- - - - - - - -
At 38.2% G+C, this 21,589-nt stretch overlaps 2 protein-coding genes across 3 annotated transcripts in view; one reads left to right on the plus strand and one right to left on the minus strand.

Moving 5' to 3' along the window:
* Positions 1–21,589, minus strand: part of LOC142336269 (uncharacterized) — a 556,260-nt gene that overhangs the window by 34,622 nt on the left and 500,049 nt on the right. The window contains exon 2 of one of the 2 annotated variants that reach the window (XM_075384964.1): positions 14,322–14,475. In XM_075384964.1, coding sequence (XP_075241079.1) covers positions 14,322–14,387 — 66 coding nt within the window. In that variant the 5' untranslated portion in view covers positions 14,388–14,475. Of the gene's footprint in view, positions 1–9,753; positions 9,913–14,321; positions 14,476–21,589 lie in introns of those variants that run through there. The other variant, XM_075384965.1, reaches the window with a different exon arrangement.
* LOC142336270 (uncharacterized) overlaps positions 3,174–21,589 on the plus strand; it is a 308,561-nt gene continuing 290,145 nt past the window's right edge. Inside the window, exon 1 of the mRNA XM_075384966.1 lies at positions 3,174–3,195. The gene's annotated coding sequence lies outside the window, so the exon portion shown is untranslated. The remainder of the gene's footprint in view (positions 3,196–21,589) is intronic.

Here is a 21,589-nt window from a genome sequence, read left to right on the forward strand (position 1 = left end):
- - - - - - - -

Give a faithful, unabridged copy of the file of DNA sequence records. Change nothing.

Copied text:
At 38.2% G+C, this 21,589-nt stretch overlaps 2 protein-coding genes across 3 annotated transcripts in view; one reads left to right on the plus strand and one right to left on the minus strand.

Moving 5' to 3' along the window:
* Positions 1–21,589, minus strand: part of LOC142336269 (uncharacterized) — a 556,260-nt gene that overhangs the window by 34,622 nt on the left and 500,049 nt on the right. The window contains exon 2 of one of the 2 annotated variants that reach the window (XM_075384964.1): positions 14,322–14,475. In XM_075384964.1, coding sequence (XP_075241079.1) covers positions 14,322–14,387 — 66 coding nt within the window. In that variant the 5' untranslated portion in view covers positions 14,388–14,475. Of the gene's footprint in view, positions 1–9,753; positions 9,913–14,321; positions 14,476–21,589 lie in introns of those variants that run through there. The other variant, XM_075384965.1, reaches the window with a different exon arrangement.
* LOC142336270 (uncharacterized) overlaps positions 3,174–21,589 on the plus strand; it is a 308,561-nt gene continuing 290,145 nt past the window's right edge. Inside the window, exon 1 of the mRNA XM_075384966.1 lies at positions 3,174–3,195. The gene's annotated coding sequence lies outside the window, so the exon portion shown is untranslated. The remainder of the gene's footprint in view (positions 3,196–21,589) is intronic.

Here is a 21,589-nt window from a genome sequence, read left to right on the forward strand (position 1 = left end):